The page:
Creative Writing – 132
Comprehension and the art of articulation
It would take a long time, Asfaw Yemiru reckoned, to walk the 75 miles from his village in Bulga to Addis Ababa. The family had last gone by donkey, so that he and his 11 brothers could be made deacons in the cathedral. That trip had taken two days. He was going barefoot now, and he was only nine.
He had 50 cents in his pocket, and had not told his parents he was leaving. But the village offered him nothing except priest-school, where he would learn to read religious books and, very probably, become a Coptic priest like his father. Addis jumped with possibilities, so away he went.
It was not quite as good as he imagined. He found work as a bearer, toting loads on a pole over his small shoulder. But much of the time, like the other swarming street children, he begged and slept in the churchyard of St George’s cathedral. His lucky break came when, one day, a rich Turkish lady dropped cheeses from her basket and he raced to pick them up. She took him on as her general skivvy and, between fetching water and chopping wood, he could go to proper primary school.
That made the difference. Life opened up. He sailed through all his tests, and won a scholarship to the General Wingate boarding school. At first, being a street child, his place was given to a rich boy. But he presented himself to the headmaster, barefoot, dusty and wrapped in a blanket, and recited the English words he had carefully rehearsed: “My name is Asfaw Yemiru. I am here to learn.” Immediately, the head took to him.
1. How long did it take to cover the distance by foot from his village Bulga to Addis Ababa (the capital of Ethiopia)?
2. Why his parents had come to Bulga? How did they cover the distance?
3. Why did Asfaw Yemiru not like to stay in his village? Why did the capital Addis Ababa beckon Asfaw Yemiru?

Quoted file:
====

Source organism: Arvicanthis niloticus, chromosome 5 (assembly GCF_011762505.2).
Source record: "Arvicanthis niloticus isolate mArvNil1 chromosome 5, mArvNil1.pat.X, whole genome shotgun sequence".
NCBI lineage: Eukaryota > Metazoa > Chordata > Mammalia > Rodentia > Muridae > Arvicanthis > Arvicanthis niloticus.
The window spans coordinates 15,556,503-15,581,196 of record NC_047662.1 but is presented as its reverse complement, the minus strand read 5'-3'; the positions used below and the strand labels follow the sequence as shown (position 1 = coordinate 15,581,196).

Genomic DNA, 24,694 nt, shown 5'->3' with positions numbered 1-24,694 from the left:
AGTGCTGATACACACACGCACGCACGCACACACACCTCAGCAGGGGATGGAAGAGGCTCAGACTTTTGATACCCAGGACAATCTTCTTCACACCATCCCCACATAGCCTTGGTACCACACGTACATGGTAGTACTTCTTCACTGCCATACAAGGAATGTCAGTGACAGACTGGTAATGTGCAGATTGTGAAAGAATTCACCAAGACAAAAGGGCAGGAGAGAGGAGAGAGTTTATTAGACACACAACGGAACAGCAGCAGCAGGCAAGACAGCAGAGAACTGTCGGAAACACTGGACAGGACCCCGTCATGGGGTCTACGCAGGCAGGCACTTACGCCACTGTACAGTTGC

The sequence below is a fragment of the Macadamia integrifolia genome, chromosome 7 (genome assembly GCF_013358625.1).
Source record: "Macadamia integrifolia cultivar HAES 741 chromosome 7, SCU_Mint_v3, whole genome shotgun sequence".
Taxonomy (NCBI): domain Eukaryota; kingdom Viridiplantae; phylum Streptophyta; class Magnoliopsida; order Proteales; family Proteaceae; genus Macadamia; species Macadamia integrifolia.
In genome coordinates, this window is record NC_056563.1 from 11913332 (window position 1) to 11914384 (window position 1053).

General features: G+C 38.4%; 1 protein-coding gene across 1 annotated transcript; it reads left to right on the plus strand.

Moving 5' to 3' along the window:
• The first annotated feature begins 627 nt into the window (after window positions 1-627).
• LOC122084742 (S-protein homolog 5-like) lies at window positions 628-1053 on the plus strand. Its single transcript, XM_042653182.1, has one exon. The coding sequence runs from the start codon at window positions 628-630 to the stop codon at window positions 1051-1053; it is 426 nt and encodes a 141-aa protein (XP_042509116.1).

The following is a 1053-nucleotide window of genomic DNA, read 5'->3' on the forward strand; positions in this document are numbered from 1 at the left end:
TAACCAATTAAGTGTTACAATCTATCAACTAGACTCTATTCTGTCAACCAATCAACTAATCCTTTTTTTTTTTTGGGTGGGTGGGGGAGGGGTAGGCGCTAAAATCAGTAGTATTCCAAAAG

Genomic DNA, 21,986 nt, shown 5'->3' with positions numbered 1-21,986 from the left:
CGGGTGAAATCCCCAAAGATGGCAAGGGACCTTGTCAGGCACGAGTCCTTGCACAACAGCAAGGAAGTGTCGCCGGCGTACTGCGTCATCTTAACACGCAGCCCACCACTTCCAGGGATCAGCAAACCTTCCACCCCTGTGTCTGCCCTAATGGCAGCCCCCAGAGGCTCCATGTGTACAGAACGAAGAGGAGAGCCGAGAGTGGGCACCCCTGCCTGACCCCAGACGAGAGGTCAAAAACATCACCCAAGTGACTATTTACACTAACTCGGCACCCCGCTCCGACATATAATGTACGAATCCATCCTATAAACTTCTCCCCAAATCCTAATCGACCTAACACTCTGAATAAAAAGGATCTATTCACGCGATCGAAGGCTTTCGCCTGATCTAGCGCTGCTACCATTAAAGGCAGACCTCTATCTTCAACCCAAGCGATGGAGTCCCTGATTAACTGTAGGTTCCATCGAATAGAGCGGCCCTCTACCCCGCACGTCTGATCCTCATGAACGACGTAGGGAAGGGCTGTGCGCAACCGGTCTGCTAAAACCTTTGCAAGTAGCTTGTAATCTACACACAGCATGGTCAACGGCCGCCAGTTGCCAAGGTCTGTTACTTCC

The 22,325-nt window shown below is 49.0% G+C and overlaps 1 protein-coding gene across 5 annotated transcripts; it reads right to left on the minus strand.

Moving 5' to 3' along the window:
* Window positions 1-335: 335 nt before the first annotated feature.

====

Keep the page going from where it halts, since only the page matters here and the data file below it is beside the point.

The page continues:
4. Did he feel a bit disappointed on reaching Addis Ababa? How did he sustain himself there?
5. How did he find his lucky break? Why did Afsaw feel happy in his new role?
6. How life changed thereafter?
7. How did Afsaw manage to win back his seat in the hostel?
1. The 75-mile-long road trek had taken Asfaw two complete days to finish.
2. His parents were desperate to have a steady income for their large family of 11 children. Coming to Bulga could get them a job as a deacon in the village cathedral. This alure made them undertake the arduous journey on camel back.
3. Asfaw saw little scope for his future in his village. The only school there taught basic language skill that enabled students to read religious books. If he stayed back to study this curriculum, he could, at best, become a Coptic priest. Asfaw had set his sights high in life. He assumed Addis Ababa offered greater scope for a better life. aSo, he made up his mind to leave.
4. Arrival in the capital turned out to be a disappointment for the lone traveller from Bulga. He had to do many odd jobs to earn just enough to stave off hunger. Life was really hard as he joined many more urchins to seek night shelter in the church yard of St. George’s Cathedral.
5. Asfaw’s destitution and hunger ended when, one day, a kindly Turkish lady dropped some cheese that Asfaw rushed to grab. The lady saw the boy’s desperation and took him under her care. Asfaw was asked to do errands for her, fetch water and cut wood. However, it not only ensured proper food and shelter for him, but also he could join a primary school. Asfaw was elated.
6. Joining a school was like a dream come true for Asfaw. He excelled in his studies topping the class regularly. His stellar performance won him a scholarship to study in the General Wingate Boarding School. This break opened up a vast vista for the young boy.
7. His seat in the school was given to a rich kid due to obvious reasons. Asfaw, undeterred by the setback, Asfaw, dusty and in tattered dress, summoned enough courage to see the principal. There, he asserted, “My name is Asfaw Yemiru. I have come here to learn.” The principal was very impressed. He restored Asfaw’s seat.